FISC doesn’t always adopt the criminal court standard; at least until 2009 and by all appearances still, for example, FISC permits the collection, then minimization, of Post Cut Through Dialed Digits collected using FISA Pen Registers, whereas in the criminal context FBI does not collect PCTDD. But the FISC does take notice of, and respond to — even imposing a higher national security standard than what exists at some district levels — criminal court decisions. So the developments affecting location collection in magistrate, district, and circuit courts would be one limit on the government’s ability to collect location under FISA.
That wouldn’t necessarily prevent NSA from collecting cell records using a Section 215 order, at least until the Davis decision. After all, does that count as historic (a daily collection of records each day) or prospective (the approval to collect data going forward in 90 day approvals)? Plus, given the PCTDD and some other later FISA decisions, it’s possible FISC would have permitted the government to collect but minimize location data. But the decisions in criminal courts likely gave FISC pause, especially considering the magnitude of the production.
Then there’s the chaos of the program up to 2009.
At least between January 2008 and March 2009, and to some degree for the entire period preceding the 2009 clean-up of the phone and Internet dragnets, the NSA was applying EO 12333 standards to FISC-authorized metadata collection. In January 2008, NSA co-mingled 215 and EO 12333 data in either a repository or interface, and when the shit started hitting the fan the next year, analysts were instructed to distinguish the two authorities by date (which would have been useless to do). Not long after this data was co-mingled in 2008, FISC first approved IMEI and IMSI as identifiers for use in Section 215 chaining. In other words, any restrictions on cell collection in this period may have been meaningless, because NSA wasn’t heeding FISC’s restrictions on PATRIOT authorized collection, nor could it distinguish between the data it got under EO 12333 and Section 215.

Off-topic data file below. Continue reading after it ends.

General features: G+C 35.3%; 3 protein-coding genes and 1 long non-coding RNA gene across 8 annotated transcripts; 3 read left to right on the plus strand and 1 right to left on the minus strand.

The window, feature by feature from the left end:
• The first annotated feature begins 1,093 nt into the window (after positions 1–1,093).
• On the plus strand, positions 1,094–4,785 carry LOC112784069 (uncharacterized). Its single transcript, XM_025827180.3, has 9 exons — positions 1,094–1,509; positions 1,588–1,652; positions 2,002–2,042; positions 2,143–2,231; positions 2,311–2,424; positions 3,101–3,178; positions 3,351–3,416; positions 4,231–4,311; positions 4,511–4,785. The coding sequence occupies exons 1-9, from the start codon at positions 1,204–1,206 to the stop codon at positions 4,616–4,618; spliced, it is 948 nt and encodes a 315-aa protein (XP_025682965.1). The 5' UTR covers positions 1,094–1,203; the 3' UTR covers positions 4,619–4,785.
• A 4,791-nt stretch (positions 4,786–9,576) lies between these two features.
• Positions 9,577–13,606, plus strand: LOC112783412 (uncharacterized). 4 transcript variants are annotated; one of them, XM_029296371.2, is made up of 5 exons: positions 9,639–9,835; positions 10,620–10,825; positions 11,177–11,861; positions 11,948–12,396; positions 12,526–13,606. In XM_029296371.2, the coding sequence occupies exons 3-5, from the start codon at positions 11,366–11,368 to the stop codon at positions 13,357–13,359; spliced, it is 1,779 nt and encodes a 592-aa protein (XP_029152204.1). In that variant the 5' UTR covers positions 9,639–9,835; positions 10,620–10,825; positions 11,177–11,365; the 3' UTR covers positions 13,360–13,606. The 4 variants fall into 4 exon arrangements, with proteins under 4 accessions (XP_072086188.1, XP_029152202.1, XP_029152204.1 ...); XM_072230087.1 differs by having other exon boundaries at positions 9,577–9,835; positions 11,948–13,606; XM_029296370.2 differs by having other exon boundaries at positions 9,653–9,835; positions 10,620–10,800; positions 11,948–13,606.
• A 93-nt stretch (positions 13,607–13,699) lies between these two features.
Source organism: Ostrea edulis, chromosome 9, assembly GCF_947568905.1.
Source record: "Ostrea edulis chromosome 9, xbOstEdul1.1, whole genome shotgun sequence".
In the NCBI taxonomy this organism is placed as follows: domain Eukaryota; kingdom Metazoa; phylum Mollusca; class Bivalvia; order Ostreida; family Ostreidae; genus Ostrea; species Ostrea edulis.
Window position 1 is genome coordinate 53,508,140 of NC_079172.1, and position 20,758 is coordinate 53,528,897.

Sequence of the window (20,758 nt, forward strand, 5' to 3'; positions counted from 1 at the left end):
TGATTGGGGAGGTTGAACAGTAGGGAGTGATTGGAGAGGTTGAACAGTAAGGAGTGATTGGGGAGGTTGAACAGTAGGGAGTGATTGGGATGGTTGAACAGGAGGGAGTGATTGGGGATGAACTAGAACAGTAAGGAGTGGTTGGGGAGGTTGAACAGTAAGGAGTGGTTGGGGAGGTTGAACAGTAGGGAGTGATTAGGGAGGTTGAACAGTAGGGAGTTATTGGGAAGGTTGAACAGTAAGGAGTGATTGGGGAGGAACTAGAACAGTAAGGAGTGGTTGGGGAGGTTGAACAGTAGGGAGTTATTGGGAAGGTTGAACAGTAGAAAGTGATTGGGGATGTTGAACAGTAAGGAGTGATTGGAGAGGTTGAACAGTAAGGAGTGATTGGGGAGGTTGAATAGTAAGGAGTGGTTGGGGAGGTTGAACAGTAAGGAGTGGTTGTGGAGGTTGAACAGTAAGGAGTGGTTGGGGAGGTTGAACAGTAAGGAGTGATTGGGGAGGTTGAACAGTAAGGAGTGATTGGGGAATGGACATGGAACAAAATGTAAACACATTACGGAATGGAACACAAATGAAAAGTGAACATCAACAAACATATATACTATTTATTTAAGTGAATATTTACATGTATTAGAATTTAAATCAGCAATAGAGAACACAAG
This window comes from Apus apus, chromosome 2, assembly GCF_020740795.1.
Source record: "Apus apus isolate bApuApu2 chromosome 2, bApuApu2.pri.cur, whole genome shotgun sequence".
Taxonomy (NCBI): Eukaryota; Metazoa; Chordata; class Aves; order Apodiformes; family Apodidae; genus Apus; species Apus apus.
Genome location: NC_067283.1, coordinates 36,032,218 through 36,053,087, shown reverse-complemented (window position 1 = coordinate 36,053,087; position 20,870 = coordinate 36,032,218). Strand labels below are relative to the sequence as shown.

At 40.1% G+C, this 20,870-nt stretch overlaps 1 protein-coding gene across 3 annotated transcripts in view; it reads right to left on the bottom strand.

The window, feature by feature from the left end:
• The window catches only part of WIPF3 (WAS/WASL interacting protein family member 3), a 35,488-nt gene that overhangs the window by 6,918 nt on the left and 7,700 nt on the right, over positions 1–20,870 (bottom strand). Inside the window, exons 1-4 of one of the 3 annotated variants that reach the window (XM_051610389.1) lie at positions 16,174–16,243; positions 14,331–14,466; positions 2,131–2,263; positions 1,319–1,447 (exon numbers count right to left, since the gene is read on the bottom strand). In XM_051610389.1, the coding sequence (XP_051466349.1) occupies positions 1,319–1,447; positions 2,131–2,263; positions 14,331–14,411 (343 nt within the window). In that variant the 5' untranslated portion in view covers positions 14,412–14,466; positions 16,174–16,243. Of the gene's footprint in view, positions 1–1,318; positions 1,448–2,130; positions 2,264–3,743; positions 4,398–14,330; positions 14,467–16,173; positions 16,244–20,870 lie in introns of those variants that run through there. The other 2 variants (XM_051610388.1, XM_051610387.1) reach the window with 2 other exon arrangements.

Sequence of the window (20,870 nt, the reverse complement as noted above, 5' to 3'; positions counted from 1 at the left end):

Few people seem to get this point, but at least during 2008, and probably during the entire period leading up to 2009, there was no appreciable analytical border between where the EO 12333 phone dragnet ended and the Section 215 one began.
There’s no unredacted evidence (aside from the IMEI/IMSI permission) the NSA was collecting cell phone records under Section 215 before the 2009 process, though in 2009, both Sprint and Verizon (even AT&T, though to a much less significant level) had to separate out their entirely foreign collection from their domestic, meaning they were turning over data subject to EO 12333 and Section 215 together for years. That’s also roughly the point when NSA moved toward XML coding of data on intake, clearly identifying where and under what authority it obtained the data. Thus, it’s only from that point forward where (at least according to what we know) the data collected under Section 215 would clearly have adhered to any restrictions imposed on location.
In 2010, the NSA first started experimenting with smaller collections of records including location data at a time when Verizon Wireless was named on primary orders. And we have two separate documents describing what NSA considered its first collection of cell data under Section 215 on August 29, 2011. But it did so only after AT&T had stripped the location data from the records.